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Swiss Med Wkly. 2003 May 31;133(21-22):302-9.

An individualized, adjustable maintenance regimen of budesonide/formoterol provides effective asthma symptom control at a lower overall dose than fixed dosing.

Author information

1
Department of Internal Medicine, University Hospital, Basel, Switzerland. jleuppi@uhbs.ch

Abstract

PRINCIPLES:

Current asthma management employing inhaled corticosteroids (ICS) and longacting b2-agonists (LABA) aims to rapidly achieve and then maintain overall asthma control including symptoms with minimal medication. This study compared self-guided adjustable maintenance dosing with budesonide/formoterol in a single inhaler with fixed dosing.

METHODS:

In an open-label, parallel-group, multicentre study, 127 asthmatic patients, well controlled on ICS and LABA, were treated with budesonide/formoterol (Symbicort) Turbuhaler) 200/6 mg (equivalent to 160/4.5 mg delivered dose) 2 inhalations bid for 4 weeks, and were then randomised to budesonide/formoterol adjustable dosing (n = 69) (guided self-adjustment of dose: 1 inhalation bid or 2 inhalations at night with interim step ups to 2 inhalations bid and if not sufficient up to 4 inhalations bid for 14 days) or fixed dosing (2 inhalations bid) (n = 58) for 12 weeks.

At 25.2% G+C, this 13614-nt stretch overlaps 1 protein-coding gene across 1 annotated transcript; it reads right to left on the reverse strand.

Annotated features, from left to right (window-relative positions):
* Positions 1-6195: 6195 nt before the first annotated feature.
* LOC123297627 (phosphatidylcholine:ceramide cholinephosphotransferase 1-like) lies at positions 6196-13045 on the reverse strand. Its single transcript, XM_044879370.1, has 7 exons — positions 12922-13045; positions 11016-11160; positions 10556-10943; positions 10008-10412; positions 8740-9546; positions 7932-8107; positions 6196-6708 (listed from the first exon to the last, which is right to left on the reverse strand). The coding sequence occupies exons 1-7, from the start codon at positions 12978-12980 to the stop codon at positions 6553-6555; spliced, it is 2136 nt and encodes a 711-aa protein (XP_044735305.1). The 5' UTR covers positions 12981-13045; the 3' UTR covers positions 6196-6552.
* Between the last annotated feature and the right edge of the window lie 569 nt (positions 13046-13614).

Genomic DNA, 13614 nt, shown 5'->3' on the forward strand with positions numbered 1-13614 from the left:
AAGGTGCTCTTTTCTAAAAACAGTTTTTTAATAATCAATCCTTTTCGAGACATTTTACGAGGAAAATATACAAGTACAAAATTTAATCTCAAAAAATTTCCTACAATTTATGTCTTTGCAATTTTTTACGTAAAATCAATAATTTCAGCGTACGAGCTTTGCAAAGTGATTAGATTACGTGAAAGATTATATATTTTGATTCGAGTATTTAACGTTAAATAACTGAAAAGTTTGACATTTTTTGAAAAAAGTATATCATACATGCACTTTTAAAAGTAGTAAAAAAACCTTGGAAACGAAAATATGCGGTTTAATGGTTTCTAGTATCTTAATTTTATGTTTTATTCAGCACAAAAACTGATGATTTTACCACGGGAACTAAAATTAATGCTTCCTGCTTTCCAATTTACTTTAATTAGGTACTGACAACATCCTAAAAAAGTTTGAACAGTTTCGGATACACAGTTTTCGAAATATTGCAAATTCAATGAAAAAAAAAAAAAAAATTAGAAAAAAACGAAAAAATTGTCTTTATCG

RESULTS:

Patients used adjustable dosing effectively; >50% used a decreased maintenance dose on >50% of the days. Seventy-two percent (50/69) from the adjustable-dosing group reduced their maintenance dose within the first 2 treatment weeks. Thirteen adjustable-dose patients (18.8%) never reduced their dose and 4 (5.8%) stepped up their dose. Symptom severity (NHLBI severity grade) decreased in both groups; however, the decrease was only statistically significant (p = 0.004) in the adjustable-dosing group. Treatment failures occurred in 17% and 24% of patients (adjustable and fixed dosing, respectively p = 0.35). Nocturnal awakenings (0.057 vs. 0.067/night, p = 0.006) and rescue medication use (0.15 vs. 0.23 inhalations/day, p <0.0001) were significantly less frequent with adjustable dosing, and the average daily medication dose was significantly reduced (3.0 vs. 3.9, p <0.0001) compared with fixed dosing. Lung function measurements (FEV1 and PEF) were not significantly different between groups during the study. There were no asthma-related hospital admissions.

CONCLUSION:

Asthma patients on adjustable maintenance dosing with budesonide/ formoterol maintained control of symptoms using significantly less medication overall than fixed dosing. Thus, adjustable maintenance dosing achieved guideline goals of effective asthma control at an appropriately low maintenance dose. However, larger studies on adjustable maintenance dosing are needed.

PMID:
12861468
DOI:
2003/21/smw-10229
[Indexed for MEDLINE]
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